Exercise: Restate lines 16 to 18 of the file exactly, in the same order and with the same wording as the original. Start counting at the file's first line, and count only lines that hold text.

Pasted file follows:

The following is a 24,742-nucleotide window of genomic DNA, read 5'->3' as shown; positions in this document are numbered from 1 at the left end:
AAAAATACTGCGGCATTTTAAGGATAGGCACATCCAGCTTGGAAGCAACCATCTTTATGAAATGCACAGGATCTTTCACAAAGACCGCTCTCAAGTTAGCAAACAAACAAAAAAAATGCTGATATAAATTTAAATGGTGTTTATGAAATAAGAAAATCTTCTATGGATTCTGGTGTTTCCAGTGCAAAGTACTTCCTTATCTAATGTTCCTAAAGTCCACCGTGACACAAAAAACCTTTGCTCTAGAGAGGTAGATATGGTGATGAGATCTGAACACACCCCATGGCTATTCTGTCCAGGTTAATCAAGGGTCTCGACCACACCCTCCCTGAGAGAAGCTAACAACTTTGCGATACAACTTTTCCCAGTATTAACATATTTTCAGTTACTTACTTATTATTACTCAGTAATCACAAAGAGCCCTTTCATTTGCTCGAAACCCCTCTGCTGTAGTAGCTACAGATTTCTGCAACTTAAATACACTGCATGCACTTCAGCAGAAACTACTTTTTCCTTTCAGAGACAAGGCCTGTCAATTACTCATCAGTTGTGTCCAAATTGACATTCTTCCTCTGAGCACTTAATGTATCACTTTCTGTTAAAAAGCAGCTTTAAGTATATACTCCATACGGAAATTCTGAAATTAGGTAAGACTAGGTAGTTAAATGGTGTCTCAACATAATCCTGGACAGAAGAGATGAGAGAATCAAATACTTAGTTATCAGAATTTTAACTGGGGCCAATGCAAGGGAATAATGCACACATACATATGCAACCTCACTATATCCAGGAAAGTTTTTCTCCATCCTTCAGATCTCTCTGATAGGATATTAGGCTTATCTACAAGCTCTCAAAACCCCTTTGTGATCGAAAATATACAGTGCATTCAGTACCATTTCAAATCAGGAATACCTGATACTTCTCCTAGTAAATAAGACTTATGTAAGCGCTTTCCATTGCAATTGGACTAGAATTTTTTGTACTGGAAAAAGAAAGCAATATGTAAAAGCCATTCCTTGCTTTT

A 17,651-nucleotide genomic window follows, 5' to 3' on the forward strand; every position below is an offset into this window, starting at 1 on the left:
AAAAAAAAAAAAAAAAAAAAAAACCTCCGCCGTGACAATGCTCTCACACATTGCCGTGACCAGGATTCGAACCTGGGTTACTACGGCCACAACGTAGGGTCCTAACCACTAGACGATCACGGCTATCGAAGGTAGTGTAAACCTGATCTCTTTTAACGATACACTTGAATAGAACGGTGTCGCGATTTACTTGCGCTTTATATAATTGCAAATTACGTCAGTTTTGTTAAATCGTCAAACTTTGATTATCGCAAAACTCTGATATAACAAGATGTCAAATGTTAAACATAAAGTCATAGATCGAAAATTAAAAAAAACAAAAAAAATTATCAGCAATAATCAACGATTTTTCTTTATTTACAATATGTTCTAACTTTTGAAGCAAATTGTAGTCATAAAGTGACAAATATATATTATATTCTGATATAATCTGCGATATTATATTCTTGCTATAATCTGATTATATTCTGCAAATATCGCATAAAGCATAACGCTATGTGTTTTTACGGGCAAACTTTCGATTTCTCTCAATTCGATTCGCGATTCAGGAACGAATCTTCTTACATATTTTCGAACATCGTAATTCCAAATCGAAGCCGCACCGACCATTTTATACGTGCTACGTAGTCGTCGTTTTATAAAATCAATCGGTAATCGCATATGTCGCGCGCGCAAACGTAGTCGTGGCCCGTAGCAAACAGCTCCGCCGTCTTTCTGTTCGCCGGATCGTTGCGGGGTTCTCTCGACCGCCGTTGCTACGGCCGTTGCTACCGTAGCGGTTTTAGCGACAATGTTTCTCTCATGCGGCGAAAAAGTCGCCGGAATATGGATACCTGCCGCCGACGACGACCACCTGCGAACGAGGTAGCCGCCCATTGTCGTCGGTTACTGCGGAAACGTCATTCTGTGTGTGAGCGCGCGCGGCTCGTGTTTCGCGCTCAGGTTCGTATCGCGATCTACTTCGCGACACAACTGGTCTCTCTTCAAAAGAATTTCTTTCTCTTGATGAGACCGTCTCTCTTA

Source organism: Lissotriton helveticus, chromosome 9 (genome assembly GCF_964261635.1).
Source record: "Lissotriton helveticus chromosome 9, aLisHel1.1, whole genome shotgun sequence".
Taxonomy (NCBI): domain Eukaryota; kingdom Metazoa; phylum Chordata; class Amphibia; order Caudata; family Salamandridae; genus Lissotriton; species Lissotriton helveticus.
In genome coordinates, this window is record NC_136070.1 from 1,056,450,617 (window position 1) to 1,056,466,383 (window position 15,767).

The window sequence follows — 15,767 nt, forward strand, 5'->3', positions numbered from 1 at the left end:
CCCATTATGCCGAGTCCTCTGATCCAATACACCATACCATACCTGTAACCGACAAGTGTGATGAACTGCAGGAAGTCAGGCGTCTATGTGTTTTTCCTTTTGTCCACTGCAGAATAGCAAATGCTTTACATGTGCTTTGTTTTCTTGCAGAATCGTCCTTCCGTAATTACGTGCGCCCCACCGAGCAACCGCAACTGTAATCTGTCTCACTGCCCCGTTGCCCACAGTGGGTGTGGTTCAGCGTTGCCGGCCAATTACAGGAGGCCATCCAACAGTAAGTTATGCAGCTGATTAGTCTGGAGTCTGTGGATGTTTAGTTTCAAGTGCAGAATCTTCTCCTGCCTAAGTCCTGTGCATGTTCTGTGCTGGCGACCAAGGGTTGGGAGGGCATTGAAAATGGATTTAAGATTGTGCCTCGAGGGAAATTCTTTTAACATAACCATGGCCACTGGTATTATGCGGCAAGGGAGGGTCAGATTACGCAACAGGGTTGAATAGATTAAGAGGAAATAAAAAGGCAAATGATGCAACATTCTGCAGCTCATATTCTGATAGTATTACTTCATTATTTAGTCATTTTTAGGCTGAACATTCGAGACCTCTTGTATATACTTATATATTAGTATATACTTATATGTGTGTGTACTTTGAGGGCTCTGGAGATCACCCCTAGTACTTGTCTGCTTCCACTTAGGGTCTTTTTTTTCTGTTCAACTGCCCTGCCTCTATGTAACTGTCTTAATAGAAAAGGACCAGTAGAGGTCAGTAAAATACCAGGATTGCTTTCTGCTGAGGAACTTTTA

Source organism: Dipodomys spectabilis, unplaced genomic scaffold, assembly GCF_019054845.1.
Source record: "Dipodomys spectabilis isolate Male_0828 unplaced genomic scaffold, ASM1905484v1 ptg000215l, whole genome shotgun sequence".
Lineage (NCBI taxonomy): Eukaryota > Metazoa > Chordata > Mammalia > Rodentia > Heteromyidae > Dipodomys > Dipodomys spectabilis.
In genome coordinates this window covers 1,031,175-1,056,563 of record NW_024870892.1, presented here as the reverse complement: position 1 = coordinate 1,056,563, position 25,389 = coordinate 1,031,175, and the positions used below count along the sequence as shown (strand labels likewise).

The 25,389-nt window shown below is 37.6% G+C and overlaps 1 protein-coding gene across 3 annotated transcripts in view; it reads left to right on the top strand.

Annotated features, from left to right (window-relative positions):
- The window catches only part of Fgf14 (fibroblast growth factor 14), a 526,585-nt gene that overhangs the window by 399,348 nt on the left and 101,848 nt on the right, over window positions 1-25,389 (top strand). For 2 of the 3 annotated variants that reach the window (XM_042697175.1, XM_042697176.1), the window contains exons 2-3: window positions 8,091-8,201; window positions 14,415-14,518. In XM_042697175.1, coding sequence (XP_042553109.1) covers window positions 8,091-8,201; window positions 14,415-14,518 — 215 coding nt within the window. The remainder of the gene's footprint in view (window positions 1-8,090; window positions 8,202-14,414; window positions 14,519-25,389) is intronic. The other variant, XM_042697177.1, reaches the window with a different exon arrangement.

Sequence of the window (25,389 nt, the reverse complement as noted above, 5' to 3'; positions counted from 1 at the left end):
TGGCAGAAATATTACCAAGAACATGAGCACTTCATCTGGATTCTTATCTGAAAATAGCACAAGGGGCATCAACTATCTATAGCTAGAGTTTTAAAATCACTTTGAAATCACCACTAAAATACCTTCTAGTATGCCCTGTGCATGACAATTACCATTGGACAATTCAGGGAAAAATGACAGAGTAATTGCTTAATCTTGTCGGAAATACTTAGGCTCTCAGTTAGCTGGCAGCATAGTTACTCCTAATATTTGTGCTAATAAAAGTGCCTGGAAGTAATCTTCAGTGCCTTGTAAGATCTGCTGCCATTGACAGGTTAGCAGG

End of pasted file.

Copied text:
Annotated features, from left to right (window-relative positions):
- The window catches only part of Fgf14 (fibroblast growth factor 14), a 526,585-nt gene that overhangs the window by 399,348 nt on the left and 101,848 nt on the right, over window positions 1-25,389 (top strand). For 2 of the 3 annotated variants that reach the window (XM_042697175.1, XM_042697176.1), the window contains exons 2-3: window positions 8,091-8,201; window positions 14,415-14,518. In XM_042697175.1, coding sequence (XP_042553109.1) covers window positions 8,091-8,201; window positions 14,415-14,518 — 215 coding nt within the window. The remainder of the gene's footprint in view (window positions 1-8,090; window positions 8,202-14,414; window positions 14,519-25,389) is intronic. The other variant, XM_042697177.1, reaches the window with a different exon arrangement.

Sequence of the window (25,389 nt, the reverse complement as noted above, 5' to 3'; positions counted from 1 at the left end):